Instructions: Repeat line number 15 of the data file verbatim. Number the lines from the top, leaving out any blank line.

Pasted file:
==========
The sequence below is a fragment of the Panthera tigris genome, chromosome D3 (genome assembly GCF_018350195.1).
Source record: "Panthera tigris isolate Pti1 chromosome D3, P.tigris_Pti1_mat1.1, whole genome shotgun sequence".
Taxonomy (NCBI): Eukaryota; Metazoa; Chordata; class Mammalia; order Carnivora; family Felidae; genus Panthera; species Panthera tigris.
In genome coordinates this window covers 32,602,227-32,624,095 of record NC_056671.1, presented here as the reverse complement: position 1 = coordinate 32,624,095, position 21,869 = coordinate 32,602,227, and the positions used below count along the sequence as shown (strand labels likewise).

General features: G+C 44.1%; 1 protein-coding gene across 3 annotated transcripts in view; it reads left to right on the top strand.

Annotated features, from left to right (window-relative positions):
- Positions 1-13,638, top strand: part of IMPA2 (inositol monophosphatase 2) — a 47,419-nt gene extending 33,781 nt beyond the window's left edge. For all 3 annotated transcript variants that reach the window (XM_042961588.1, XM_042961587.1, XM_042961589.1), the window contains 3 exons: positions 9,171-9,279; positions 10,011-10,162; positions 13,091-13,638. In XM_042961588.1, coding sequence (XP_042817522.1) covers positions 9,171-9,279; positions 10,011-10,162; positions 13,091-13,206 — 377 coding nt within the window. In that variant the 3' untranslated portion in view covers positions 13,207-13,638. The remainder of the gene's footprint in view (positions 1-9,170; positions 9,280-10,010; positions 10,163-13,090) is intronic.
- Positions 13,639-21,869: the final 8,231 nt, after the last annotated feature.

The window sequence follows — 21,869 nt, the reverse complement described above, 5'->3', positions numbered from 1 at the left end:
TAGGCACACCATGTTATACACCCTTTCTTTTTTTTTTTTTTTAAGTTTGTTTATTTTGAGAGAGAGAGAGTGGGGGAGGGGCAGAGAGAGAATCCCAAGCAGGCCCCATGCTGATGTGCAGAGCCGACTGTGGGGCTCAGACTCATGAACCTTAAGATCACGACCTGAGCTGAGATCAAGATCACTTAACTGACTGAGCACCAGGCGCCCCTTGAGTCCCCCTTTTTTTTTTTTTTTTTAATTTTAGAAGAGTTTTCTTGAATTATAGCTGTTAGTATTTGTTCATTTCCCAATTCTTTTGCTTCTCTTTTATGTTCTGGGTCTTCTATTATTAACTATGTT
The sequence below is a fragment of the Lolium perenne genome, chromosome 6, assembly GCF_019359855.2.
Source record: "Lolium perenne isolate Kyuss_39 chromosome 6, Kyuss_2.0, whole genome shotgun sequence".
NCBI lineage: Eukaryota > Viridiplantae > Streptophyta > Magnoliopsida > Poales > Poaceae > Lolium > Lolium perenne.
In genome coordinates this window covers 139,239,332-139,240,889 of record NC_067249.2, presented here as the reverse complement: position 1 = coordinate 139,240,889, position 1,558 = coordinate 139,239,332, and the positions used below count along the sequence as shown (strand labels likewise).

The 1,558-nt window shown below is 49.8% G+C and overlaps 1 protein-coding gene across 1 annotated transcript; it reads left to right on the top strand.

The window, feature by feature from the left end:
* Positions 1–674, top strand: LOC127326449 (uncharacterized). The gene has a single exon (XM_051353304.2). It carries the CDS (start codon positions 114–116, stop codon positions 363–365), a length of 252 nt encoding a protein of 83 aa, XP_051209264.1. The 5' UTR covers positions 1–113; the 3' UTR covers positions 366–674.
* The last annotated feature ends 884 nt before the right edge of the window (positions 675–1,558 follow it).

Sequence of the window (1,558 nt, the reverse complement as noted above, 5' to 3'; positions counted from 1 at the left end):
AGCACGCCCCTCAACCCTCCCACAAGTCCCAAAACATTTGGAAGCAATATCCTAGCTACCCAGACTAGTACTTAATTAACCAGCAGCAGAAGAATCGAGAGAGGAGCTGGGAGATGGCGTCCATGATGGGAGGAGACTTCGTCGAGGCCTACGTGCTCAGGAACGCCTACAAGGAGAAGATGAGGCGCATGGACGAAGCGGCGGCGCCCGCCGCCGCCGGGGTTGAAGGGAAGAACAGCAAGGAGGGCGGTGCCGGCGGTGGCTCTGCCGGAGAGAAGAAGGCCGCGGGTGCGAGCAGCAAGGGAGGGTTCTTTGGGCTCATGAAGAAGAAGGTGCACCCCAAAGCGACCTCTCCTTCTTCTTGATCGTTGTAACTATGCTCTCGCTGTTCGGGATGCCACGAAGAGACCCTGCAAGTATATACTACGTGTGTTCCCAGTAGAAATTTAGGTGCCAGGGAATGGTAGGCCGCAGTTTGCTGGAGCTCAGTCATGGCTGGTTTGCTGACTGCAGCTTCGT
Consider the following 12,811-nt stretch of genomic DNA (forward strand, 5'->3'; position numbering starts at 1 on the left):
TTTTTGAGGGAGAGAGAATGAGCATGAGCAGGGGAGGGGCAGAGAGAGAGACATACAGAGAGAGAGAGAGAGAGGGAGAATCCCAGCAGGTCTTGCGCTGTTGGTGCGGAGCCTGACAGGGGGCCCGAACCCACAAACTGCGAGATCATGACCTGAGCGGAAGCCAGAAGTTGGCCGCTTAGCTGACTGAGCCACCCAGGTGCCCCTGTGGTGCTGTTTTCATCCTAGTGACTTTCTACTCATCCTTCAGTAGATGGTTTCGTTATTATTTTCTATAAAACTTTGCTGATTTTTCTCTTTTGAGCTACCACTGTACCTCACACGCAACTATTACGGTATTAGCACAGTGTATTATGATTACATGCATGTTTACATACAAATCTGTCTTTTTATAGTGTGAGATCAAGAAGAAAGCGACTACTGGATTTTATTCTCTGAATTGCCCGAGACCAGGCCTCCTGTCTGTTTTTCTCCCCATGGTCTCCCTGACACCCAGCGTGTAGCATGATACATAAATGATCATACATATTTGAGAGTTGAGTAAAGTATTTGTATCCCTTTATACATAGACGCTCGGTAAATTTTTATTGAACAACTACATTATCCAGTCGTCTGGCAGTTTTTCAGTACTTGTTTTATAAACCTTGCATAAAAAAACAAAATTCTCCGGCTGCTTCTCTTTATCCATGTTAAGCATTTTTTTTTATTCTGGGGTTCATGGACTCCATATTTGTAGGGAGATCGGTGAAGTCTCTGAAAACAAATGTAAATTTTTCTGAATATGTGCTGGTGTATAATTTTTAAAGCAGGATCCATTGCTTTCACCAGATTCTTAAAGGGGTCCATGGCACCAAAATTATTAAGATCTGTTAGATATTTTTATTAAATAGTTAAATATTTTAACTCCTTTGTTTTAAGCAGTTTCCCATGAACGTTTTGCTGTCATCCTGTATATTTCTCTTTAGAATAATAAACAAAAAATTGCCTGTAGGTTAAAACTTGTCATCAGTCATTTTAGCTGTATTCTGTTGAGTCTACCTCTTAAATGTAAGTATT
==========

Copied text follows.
The 1,558-nt window shown below is 49.8% G+C and overlaps 1 protein-coding gene across 1 annotated transcript; it reads left to right on the top strand.